“AT&T Customers’ Privacy Breached as Data Thieves Expose Millions of Names and Phone Numbers”

Data Breach at AT&T Impacts Millions of Wireless Subscribers

Unfortunately, data breaches and hacks have become a common occurrence in our online lives. Any server storing personal information of millions of users is prone to malicious attacks that can lead to the harvesting of data. Data breaches of carriers, social networks, and other entities are frequently reported in the news. Although the consequences are not always dire, users often have to clean up their mess after such incidents occur. Recently, we learned about a new data breach affecting millions of wireless subscribers, organized by AT&T.

AT&T Warns its Customers About the Breach

About 9 million of its customers have received an email from AT&T, warning them about a vendor hack. Multiple people confirmed receiving the email and were unsure whether it was part of a phishing scheme (via Bleeping Computer). AT&T confirmed that an attack occurred on a marketing vendor, and not on AT&T itself.

Exposed Information of the Affected Users

The personal data of affected users, such as phone numbers, full names, email addresses, and data points like plans, monthly charges, and minutes used, was exposed. However, more sensitive information, such as payment methods and Social Security numbers, were not disclosed. Therefore, credit card charges related to this attack are unlikely to occur.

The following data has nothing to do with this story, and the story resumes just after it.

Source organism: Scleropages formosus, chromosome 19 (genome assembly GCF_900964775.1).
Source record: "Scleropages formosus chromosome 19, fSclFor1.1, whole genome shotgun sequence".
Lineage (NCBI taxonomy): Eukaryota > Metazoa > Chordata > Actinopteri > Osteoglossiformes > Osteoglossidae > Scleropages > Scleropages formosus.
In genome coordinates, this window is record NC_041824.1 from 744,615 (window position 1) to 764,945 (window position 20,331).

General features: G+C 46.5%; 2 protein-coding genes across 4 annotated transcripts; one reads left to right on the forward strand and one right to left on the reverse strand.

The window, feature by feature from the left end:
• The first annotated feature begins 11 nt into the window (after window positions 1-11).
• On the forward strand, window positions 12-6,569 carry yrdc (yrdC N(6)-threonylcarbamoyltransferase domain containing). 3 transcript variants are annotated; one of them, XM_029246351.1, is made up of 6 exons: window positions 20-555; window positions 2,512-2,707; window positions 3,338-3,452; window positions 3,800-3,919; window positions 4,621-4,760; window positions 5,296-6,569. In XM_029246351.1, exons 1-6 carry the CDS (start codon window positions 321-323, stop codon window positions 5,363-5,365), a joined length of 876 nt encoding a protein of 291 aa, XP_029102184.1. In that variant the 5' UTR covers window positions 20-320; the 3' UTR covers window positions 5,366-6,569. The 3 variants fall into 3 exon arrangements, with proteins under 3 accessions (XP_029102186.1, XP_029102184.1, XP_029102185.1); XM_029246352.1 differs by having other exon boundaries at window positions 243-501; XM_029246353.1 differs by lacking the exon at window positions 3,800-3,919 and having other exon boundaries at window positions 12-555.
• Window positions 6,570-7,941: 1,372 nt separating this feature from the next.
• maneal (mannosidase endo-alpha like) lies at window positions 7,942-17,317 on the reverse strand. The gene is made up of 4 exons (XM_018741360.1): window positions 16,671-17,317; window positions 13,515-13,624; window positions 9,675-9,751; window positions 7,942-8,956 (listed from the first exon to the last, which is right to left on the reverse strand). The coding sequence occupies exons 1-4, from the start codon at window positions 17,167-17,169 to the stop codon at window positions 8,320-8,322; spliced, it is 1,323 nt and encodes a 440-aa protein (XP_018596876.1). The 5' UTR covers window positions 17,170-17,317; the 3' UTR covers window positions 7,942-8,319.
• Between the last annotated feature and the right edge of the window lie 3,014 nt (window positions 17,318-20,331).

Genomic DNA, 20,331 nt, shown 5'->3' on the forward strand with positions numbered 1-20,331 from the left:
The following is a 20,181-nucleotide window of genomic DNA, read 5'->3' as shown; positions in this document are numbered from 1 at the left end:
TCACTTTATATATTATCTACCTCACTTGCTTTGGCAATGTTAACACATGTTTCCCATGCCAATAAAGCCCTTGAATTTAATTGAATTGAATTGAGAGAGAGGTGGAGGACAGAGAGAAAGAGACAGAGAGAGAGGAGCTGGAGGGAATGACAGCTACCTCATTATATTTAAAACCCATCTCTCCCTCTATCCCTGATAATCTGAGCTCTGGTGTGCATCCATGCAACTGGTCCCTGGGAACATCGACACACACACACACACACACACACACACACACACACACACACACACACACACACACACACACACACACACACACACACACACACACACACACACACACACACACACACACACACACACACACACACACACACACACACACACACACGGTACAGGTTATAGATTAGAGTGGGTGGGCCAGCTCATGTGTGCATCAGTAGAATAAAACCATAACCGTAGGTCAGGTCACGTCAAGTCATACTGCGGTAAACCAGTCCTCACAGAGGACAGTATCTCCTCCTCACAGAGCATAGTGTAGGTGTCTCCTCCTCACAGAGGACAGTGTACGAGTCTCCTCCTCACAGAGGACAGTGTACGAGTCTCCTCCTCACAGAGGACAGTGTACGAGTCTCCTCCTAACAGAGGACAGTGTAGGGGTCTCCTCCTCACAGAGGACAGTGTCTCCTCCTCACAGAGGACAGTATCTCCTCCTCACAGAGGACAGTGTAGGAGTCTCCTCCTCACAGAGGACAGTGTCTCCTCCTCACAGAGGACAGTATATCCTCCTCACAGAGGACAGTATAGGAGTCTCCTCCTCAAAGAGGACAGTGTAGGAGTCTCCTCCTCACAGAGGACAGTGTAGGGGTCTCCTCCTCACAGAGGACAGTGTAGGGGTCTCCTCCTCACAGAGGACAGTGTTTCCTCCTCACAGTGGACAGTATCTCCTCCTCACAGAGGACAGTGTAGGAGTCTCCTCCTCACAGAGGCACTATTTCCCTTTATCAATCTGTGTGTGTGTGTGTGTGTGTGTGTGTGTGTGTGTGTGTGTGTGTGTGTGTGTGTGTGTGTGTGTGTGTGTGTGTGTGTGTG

Action for Affected Users

AT&T has sent notifications of the breach to its customers. At this point, no official action is required, but users should be wary of any unusual activity related to their AT&T-linked phone numbers. They might also want to opt out of AT&T using and sharing their Customer Proprietary Network Information (CPNI) as that’s how the breach happened. Law enforcement has also been informed about the breach, but personal information was not shared with them.

Similar Hacks at Other Carriers

In another incident in January, hackers attacked a third-party Verizon vendor, resulting in a data breach. However, the data dump released on an open forum did not contain personally identifiable information. Verizon has since ended its association with the vendor.